Saturday, 14 July 2007

RFID - The future

Radio Frequency Identification (RFID), the technology of thefuture, has long established itself in our everyday lives. It isalready deployed in various areas ranging from efficientinventory management and road toll collection through to timingthe performance of individual participants in mass sportingevents. With its enormous potential it is only right that RFIDis on everyone's lips. RFID technology builds a bridge between the physical world of aproduct and the virtual world of digital data. The technologythus meets the demands of companies cooperating in a closelyknit value chain and is being deployed promisingly in allsectors of the economy. RFID will soon be considered anindispensable part of the chain. RFID - An Overview RFID or Radio Frequency Identification is a system that usesradio waves to transmit an object's identity. There are severalmethods of identifying objects using RFID, but the most commonis to store an ID or serial number that identifies a specificproduct along with other information, on a tag, which is a smallmicrochip attached to an antenna. The antenna enables the chipto transmit whatever identification information it contains to areader. The reader converts the radio waves from the RFID taginto digital information that software systems can use forprocessing. Typically, when a reader reads a tag, it passes three things toa host computer system: the tag ID, the reader's own ID, and thetime the tag was read. By knowing which readers are in whichlocations, companies can know where a product is, as well aswhat it is, and by tracking the tag data by time, they can knoweverywhere it's been. Most industry analysts argue that tagging is a transformational software developmentactivity that will ultimately change the way businesses plan,price, distribute, and advertise products. But for the present,enterprise application vendors are extending their products tohandle an expected boom in RFID data. Until recently, a bar coded item used to sit on a retail shelfand did not generate any data until it was scanned by a bar codereader. And then the data was read only once. RFID, on the otherhand, is a passive technology that does not require humaninteraction to scan. A reader can extract location and productdescription data from a tagged item every 250 milliseconds. Somereaders are capable of reading data from 200 tags per second.The result is a data increase of more than one thousand timesabove traditional scanning methods. With the rate at which the market competition is rising,inefficiencies in a company's value/supply chain and theircontinuous efforts to shore up internal security are driving therising demand for RFID. The retail trade is playing a decisivepart in the broad-based roll-out of RFID projects. RFIDrepresents an all-encompassing structural business concept thatfar transcends simply superseding the bar code. Considering thecurrent scenario, RFID systems are rapidly gaining significance.This holds especially in areas where they can be used to manageprocesses within the value chain. With this favorable situation,the market for systems are likely to grow globally from EUR 1.5 bn to EUR 22 bnbetween 2004 and 2010 (average growth rate: +57% p.a.). Duringthe same period, the RFID market in the EU-15 is expected toexpand from EUR 0.4 bn to EUR 4 bn (+47% p.a.). RFID is such an intriguing business concept, as it cutsinventory and supply chain costs through its implementation. Theultimate goal is for RFID to replace barcodes. RFID allows forindividual product identification, not for product lineidentification like barcodes. If this takes place, individualproducts can be read letting stores locate those items ifneeded. Stores can also track when items leave the storeallowing them to easily replace items when one is purchased. Furthermore, shipments can be easily and quickly sorted andaccepted by the receivables department. With the reader,products can be received without even opening the pallet cuttinglogistical needs. Obviously isa great tool for the supply chain and companies wishing tobetter track their products and inventory. RFID will also serve as a tool. It will replace manualprocesses for tracking supplies in warehouses and at loadingdocks, e.g. as a crate passes by, a networked portal on a loading dock can transmit information about it to abackend system. This facilitates automated creation of shippingmanifests and other data, whose generation currently involvessome degree of manual labor. In principle, speedy datageneration by RFID means that information about, say, a crate oforanges, can reach a destination even before the oranges areloaded onto the truck. In other words, RFID is a form ofautomation support for the supply chain management systems oftoday. Metro and Wal-Mart were the pioneers when it comes to deployingRFID tags in the supply chain. Their suppliers are increasinglyattaching RFID tags to cartons and pallets, mostly withconventional bar code labels on the front so that bothprocedures can be used complementarily. This level is expectedto become ever more widespread in logistics in the coming years. RFID current and future trends RFID - smart radio tags - are the keystone of the emerging'Internet of Things' that will connect objects and places. Theywill create many new opportunities for software softwaredevelopment and other businesses alike and society at large. Current trends indicate that the RFID market will grow fast inthe coming years. With 1.02 billion tags sold in 2006, the valueof the market, including hardware, systems and services, isexpected to increase by a factor of six between 2007 and 2017. Business applications using RFID such as transport andlogistics, access control, real time location, supply chainmanagement, manufacturing and processing, agriculture, medicineand pharmaceuticals, are expected to grow strongly. FID deviceswill also influence Government (e.g. eGovernment, nationaldefense and security), and consumer sectors (e.g. personalsafety, sports and leisure, smart homes and smart cities). RFIDand bar codes will coexist for many years, although the formertechnology is likely to gradually replace the latter in somesectors. Asset tracking applications will see the most rapid growth inthe next few years and will grow disproportionately as comparedto the RFID market as a whole. Interoperability across variousRFID systems, companies, and countries is critical for achievingwide-scale deployment of the technology. Conclusion RFID, in its broadest sense, does not onlyrefer to next-generation barcodes, but to a compact class ofwireless computing devices. There is a broad spectrum ofradio-frequency technologies, including more highly functional(and expensive) technologies such as Bluetooth®, mobile phones,and WiFi. The future holds applications of RFID that go farbeyond mere bar-coding. A ubiquitously RFID-tagged and networkedworld offers a transformational extension of the World Wide Web.It will become not just a World Wide Web of data, but also aWorld Wide Web of things. The world will be very different once readers and RFID tags areeverywhere. In an RFID-enhanced future, the benefits wouldaccrue not just to businesses, but also to consumers.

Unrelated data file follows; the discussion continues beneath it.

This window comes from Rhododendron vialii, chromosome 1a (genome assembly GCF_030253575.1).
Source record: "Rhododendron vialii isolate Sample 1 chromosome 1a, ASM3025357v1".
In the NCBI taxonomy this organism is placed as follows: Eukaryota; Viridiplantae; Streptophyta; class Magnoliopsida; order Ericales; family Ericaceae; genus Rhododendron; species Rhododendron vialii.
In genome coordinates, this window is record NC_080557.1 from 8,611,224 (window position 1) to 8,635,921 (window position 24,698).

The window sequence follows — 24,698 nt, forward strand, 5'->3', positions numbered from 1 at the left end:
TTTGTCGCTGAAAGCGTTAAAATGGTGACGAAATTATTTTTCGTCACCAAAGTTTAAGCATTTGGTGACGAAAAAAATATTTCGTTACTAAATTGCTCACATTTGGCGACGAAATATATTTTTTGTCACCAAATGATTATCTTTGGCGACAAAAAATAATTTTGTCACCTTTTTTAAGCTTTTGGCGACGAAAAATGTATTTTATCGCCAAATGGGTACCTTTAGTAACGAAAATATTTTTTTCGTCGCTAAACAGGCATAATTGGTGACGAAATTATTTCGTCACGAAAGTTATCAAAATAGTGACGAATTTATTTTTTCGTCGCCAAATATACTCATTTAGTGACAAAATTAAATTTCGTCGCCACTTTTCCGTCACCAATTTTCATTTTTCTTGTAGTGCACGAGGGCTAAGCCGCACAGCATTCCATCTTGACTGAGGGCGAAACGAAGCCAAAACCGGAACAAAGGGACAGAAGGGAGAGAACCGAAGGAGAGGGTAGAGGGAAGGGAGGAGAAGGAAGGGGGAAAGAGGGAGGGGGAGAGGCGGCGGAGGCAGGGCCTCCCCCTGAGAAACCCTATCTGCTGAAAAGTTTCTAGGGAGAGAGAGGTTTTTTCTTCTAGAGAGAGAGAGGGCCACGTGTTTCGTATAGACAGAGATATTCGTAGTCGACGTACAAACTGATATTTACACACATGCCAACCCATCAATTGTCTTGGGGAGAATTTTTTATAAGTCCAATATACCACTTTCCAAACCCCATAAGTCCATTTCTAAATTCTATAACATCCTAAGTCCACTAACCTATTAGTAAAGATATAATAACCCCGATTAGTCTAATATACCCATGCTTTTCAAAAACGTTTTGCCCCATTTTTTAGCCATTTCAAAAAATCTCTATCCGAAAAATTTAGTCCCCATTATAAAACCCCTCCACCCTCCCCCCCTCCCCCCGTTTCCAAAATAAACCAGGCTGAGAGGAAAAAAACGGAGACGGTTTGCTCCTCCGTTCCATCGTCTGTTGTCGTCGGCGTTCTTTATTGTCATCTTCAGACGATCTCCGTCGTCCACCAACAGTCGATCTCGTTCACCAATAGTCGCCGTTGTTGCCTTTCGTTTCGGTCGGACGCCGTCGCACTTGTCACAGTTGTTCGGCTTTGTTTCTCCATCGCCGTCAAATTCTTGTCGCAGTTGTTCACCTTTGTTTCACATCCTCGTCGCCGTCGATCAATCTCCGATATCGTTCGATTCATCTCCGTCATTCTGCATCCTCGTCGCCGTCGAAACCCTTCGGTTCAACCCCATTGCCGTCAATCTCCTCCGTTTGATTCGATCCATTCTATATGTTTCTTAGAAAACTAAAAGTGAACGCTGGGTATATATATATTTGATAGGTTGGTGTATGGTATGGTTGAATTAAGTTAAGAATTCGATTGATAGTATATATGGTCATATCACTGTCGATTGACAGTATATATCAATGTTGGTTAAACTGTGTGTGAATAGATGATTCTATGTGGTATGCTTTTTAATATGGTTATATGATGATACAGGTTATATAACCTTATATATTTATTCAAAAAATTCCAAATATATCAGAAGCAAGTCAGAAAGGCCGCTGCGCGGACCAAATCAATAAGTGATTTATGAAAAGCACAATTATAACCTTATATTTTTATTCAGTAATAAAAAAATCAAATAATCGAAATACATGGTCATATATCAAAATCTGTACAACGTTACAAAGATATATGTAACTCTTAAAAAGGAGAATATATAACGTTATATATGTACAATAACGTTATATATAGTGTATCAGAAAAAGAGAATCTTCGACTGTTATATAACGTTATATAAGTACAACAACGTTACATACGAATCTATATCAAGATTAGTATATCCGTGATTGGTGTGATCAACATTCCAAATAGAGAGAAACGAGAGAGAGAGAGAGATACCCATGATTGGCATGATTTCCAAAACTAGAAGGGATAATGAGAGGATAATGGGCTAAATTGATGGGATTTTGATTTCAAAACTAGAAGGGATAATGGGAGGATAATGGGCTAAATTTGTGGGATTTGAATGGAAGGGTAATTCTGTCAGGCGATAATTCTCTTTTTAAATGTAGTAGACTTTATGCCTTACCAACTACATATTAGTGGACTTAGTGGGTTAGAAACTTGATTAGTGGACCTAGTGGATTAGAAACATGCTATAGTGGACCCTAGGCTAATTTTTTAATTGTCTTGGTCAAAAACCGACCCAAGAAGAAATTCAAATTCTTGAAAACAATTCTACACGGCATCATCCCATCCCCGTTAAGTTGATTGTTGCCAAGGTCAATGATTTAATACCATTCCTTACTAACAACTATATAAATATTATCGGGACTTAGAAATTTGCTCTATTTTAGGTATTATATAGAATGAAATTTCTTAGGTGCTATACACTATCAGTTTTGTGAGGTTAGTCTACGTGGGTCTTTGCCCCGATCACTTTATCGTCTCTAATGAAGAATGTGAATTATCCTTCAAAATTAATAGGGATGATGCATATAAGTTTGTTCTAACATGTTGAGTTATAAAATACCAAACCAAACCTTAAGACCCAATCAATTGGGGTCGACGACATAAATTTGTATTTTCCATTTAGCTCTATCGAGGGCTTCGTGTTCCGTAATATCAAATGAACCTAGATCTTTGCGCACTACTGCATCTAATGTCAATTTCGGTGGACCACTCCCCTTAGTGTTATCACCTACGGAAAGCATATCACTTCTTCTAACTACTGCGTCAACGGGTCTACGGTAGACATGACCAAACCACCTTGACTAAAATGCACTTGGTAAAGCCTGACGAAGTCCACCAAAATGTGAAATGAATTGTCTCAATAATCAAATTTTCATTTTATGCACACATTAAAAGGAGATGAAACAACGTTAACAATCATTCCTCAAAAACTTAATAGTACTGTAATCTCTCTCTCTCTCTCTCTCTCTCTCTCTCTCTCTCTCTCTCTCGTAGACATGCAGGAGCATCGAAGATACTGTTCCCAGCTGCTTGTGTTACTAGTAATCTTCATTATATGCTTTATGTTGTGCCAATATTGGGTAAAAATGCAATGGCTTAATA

Author: Ashwin

About the author:Author is a Marketing Executive with an Offshore SoftwareDevelopment Service provider located in India. The company dealsin offshore softwaredevelopment and offshore outsourcing. For more detailedinformation about the company and its services visit:


Ashok yadav said...

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Typically MAG also participates in preparing the test plans and test datain an Outsourcing application development environment in India. This along with other components is discussed and agreed by the customer and forms the basis of the acceptance of the Outsourcing application development in India.MAG studios, as a leading custom development company in India, prepares a work plan with appropriate milestones and reports progress against these defined milestones.MAG studios undertakes E-Business Consulting in India in a very major way.MAG studios has developed a highly advanced and matured process and has documented it such that MAG studio replicates this process on each of its assignment in a uniform and consistent manner.